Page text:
What's behind the increasing number of bid protests?
I don’t want this to be a rant, but can someone explain to me what’s going on with bid protests?
I’m not trying to bash any individual companies. I respect Unisys Corp. and General Dynamics. I think they do good work and have good people working for them.
I’m sure, too, that they used sound business principles when they decided to protest the Transportation Security Administration’s award of its infrastructure contract to Computer Sciences Corp.
But my question is, what has changed in the market that makes protesting a lost bid more attractive? What makes a filing protest a good business decision?
Even in a down economy, spending continues to grow, though at a slower pace. But you would think there are opportunities to win new business to offset any losses. So I don’t think fear of lost business is the main motivator.
The change has happened over the last two years, according to Government Accountability Office data. In fiscal 2008, GAO received 1,652 bid protests, up 17 percent from the 1,411 the year before. Part of that increase was from GAO’s increased jurisdiction, but even if you took those cases out, the increase is still 10.9 percent.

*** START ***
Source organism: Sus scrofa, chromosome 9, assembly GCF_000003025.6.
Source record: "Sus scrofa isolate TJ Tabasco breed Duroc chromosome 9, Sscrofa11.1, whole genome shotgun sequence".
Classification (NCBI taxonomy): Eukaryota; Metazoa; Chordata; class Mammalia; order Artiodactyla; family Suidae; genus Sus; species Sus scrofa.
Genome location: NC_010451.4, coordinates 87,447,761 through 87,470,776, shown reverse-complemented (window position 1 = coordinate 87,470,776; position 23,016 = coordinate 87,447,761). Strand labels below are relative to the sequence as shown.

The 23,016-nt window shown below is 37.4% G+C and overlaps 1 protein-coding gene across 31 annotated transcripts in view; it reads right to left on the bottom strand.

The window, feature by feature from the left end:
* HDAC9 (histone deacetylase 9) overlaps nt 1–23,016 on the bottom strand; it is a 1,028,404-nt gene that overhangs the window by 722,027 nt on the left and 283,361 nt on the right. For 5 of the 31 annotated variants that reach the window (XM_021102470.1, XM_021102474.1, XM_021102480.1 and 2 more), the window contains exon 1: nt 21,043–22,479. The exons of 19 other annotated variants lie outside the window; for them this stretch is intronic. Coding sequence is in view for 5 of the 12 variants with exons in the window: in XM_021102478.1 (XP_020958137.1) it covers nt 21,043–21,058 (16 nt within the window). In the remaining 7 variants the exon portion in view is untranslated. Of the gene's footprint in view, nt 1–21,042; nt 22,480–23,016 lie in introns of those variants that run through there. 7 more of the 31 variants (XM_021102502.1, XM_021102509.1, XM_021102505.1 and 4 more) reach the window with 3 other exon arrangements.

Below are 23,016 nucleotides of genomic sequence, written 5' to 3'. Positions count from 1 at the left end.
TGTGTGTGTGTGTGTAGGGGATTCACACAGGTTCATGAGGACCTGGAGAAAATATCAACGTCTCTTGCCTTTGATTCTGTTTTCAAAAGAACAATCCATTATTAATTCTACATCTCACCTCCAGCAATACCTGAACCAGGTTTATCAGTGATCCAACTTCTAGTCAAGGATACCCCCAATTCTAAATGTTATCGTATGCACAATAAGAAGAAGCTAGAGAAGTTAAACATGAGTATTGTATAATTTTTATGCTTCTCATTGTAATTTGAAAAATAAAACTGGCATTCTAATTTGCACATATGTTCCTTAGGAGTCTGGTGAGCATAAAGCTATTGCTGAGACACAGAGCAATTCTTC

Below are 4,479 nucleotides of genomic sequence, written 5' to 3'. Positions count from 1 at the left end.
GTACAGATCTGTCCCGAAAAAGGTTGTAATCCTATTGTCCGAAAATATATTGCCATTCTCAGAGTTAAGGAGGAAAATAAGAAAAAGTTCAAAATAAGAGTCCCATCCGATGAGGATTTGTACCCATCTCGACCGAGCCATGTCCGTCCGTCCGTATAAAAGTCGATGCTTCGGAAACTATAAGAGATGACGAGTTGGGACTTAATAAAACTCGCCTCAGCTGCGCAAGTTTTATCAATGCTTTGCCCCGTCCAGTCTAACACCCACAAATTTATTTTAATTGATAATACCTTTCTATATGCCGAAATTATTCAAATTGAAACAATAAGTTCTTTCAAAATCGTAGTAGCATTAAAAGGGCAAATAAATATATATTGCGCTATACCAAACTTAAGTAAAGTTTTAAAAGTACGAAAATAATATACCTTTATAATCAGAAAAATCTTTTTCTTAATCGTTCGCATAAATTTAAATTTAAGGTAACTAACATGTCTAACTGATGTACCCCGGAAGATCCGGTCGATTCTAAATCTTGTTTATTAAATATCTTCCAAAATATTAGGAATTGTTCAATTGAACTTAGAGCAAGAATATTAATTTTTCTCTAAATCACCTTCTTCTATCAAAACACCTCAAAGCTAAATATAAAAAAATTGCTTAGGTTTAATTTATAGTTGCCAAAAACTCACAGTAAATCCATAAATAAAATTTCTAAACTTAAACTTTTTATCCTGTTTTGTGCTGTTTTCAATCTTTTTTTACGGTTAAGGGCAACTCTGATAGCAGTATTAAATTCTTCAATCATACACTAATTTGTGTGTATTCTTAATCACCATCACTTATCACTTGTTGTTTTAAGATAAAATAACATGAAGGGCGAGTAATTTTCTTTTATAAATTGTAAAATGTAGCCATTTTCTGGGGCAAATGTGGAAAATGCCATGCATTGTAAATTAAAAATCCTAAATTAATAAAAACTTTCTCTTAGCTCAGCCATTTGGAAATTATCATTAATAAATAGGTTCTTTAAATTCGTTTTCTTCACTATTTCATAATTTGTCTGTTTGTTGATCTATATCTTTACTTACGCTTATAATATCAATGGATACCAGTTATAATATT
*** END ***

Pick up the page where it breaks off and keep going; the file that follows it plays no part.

In 2007, protests were up 6 percent. But in 2006 and 2005, protests were down 2 percent and 9 percent, respectively.
So what happened? Did contractors suddenly become sore losers? Or is there something else at work when executives make the decision to protest?
We’ve seen some cases where the protester gets added to the prime’s team as way of resolving the dispute. That’s what Lockheed Martin and IBM did with the huge FBI fingerprint contract last year.
So I guess a protest could be a ploy to grab a share of the prize because the winner is often motivated by the desire to get work and start the revenue stream.
But I don’t get the sense that a lot of protests are resolved that way. If I’m wrong, let me know.
Consultant Bob Guerra wrote a column earlier this year about a company offering a seminar on bid protests as part of a company's strategy. Apparently, according to the seminar, there are different types of losses, and there are some kinds of losses a company should always protest. Huh?
So I go back to my original question. What gives? To misquote Shakespeare, Why doth thou protest so much?
Posted by Nick Wakeman on Oct 23, 2009 at 9:53 AM